“Rigoletto”, the Sad Story of a Jester

“La ra, la ra, la la, la ra, la ra,” – is it possible to express deep feelings with the aid of such primitive words?

Read my article about the opera Rigoletto and listen to its key fragments. Perhaps, you’ll soon be crying over this ridiculous “la ra”.

Triboulet Turns into Rigoletto

In 1850, Teatro La Fenice commissioned Giuseppe Verdi to compose a new opera. Verdi himself could choose the subject for it: he was already respected enough to afford some creative freedom. The play Le Roi s’amuse (The King has Fun) by Victor Hugo caught his attention.

Its key figures were Francis I and the court jester, the hunchback Triboulet. In the play, Francis I wasn’t a very complicated person, he was no more than a deprived womanizer constantly looking for sensual pleasures, but the jester… As Hugo wrote in the preface to Le Roi s’amuse, Triboulet “hates the king because he is king; hates the nobles because they are nobles and hates men because they don’t all have a hunchback (…) he corrupts the king and brutalizes him, urging him on to tyranny, ignorance and vice, dragging him through the gentlemen’s families, pointing out a woman to seduce, a sister to kidnap, a girl to dishonor”.

Impressed with Hugo’s character, Verdi exclaimed (1):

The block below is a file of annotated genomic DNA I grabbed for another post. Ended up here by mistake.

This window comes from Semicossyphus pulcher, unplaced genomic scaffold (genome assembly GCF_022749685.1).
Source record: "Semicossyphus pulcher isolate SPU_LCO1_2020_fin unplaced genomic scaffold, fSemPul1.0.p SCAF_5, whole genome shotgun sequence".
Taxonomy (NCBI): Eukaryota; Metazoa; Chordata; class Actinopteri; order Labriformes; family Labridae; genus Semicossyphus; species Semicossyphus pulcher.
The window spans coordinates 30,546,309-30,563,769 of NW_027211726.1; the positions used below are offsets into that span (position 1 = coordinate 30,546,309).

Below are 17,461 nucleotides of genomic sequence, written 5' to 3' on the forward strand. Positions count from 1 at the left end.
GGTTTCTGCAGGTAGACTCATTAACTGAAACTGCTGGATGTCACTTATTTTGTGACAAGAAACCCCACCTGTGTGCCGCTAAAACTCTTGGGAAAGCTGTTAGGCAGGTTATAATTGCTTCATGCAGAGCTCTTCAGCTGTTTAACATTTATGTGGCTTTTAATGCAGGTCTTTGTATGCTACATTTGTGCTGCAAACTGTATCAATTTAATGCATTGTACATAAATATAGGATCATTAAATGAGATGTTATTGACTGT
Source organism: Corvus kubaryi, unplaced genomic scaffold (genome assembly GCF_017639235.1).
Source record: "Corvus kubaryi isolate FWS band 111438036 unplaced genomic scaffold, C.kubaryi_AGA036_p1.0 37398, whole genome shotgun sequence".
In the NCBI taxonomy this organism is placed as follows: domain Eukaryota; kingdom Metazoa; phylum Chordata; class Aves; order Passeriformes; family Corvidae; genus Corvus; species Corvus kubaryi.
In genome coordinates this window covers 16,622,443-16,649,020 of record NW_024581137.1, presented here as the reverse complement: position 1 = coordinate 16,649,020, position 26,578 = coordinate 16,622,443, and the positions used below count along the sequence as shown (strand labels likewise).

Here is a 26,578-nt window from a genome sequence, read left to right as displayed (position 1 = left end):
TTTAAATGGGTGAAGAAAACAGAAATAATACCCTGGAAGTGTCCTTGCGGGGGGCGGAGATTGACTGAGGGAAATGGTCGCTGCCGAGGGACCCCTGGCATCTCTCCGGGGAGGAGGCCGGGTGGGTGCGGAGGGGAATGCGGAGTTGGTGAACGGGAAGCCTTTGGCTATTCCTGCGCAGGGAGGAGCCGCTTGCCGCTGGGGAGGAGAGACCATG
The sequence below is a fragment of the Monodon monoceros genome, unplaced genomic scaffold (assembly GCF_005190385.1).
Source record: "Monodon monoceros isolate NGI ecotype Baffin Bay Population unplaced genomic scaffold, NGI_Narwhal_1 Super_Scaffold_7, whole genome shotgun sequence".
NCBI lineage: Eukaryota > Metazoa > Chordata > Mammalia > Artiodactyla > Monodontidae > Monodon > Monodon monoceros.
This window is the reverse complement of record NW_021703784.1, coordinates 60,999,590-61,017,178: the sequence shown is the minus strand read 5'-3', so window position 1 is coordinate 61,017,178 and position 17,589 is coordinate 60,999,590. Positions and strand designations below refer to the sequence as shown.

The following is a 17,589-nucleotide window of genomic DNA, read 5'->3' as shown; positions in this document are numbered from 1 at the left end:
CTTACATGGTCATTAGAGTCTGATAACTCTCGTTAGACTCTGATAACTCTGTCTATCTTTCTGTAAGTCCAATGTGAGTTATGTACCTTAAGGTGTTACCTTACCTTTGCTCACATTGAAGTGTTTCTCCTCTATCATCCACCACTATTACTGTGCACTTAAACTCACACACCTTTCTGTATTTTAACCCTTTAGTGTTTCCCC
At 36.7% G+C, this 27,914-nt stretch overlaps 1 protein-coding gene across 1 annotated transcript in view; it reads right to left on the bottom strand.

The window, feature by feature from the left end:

Oh, “Le Roi’s amuse” is the greatest subject and perhaps the greatest drama of modern times! Triboulet is a creation worthy of Shakespeare!

Alas, there was a problem – censorship. Giuseppe Verdi clearly knew that the government censors wouldn’t let Teatro La Fenice stage the opera portraying a real monarch in a bad light.

Verdi requested the assistance of the talented librettist Francesco Maria Piave, and they started to edit the text little by little so that not to enrage the censors and not destroy the multifaceted image of jester at the same time.

Triboulet turned into Rigoletto. The king became a duke. The place of action was changed… Eventually, the composer and the librettist managed to achieve their goal.

The Jester’s Two Lives

At the beginning of the play, we are at a ball that Duke of Mantua is hosting in his splendid palace. The Duke doesn’t look repulsive; he is a handsome and cheerful young man. He seems to have the only serious weakness – for bonny women. Talking to a courtier, Borsa, the Duke mentions an unknown beauty he often sees in church. The young man has discovered where the girl lives and desires to conquer her.

Vicious Court Wit

Despite his passion for the beauty from the church, the Duke flirts with another belle, Countess Ceprano. The countess’s husband witnesses the scene. He is insulted, but what can he do? The Duke’s deed may have gone almost unnoticed by the rest of the guests if old hunchback Rigoletto hadn’t intervened. Rigoletto mercilessly mocks the jealousy of the future cuckold. How nasty the jester is! He’s hopelessly deformed, both physically and morally!

All the courtiers laugh at the upset Count.  Suddenly, the merriment is interrupted. A nobleman named Monterrone enters the hall. The Duke had dishonored Monterrone’s daughter with the jester’s encouragement, and the outraged nobleman wants to speak to them. The hunchback mocks this grief, too.  In despair, Monterrone curses the Duke and the jester.